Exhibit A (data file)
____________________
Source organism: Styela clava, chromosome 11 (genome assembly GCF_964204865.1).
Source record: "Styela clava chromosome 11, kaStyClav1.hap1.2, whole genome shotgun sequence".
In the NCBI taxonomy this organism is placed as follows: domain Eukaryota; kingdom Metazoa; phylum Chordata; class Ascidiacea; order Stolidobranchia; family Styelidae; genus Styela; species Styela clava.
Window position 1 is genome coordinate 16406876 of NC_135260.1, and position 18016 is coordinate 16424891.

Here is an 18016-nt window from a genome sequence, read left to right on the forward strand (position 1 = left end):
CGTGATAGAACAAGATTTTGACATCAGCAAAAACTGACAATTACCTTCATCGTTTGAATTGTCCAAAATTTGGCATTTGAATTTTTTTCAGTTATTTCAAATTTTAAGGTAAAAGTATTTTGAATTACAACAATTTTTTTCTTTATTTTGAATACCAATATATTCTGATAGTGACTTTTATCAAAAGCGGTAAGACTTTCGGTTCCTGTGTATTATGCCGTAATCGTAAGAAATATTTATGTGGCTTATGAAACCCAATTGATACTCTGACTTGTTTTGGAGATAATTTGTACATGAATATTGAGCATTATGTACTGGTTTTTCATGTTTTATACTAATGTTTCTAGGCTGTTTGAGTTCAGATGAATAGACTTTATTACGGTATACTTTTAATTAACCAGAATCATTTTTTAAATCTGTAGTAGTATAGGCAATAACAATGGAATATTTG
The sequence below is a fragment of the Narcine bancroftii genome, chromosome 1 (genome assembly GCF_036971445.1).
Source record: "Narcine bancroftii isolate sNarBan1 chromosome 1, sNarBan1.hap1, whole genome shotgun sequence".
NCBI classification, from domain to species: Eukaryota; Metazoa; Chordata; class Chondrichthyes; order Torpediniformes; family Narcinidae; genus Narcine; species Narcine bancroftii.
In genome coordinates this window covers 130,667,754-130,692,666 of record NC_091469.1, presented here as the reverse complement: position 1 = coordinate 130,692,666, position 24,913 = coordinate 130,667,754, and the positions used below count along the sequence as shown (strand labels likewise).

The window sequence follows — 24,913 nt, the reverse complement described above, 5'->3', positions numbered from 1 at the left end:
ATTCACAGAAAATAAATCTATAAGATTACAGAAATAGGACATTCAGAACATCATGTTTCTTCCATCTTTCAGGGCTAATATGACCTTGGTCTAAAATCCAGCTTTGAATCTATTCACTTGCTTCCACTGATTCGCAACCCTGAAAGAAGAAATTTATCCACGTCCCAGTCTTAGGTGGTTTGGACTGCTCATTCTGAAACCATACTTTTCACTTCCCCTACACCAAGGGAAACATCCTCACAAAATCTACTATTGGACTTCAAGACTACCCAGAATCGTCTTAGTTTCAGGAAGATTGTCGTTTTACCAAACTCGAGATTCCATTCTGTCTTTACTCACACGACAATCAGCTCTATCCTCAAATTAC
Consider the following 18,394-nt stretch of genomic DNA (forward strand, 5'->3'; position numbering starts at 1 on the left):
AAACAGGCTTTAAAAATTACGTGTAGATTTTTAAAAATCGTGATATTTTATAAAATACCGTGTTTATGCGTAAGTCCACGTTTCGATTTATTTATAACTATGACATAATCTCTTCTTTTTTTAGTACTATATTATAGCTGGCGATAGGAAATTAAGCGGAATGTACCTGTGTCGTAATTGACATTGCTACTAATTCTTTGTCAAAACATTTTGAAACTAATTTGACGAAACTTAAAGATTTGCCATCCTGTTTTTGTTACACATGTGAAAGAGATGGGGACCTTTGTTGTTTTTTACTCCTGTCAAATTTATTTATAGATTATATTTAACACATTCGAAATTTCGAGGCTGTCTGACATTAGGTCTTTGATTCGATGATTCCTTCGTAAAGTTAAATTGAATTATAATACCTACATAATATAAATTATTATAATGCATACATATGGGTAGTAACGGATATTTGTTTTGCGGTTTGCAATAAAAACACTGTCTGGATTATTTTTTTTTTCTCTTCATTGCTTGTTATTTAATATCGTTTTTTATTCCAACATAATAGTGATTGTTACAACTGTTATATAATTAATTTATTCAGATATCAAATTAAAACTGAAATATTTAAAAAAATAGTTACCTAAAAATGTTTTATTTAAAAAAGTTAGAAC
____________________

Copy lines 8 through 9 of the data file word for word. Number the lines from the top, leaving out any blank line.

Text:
Source record: "Narcine bancroftii isolate sNarBan1 chromosome 1, sNarBan1.hap1, whole genome shotgun sequence".
NCBI classification, from domain to species: Eukaryota; Metazoa; Chordata; class Chondrichthyes; order Torpediniformes; family Narcinidae; genus Narcine; species Narcine bancroftii.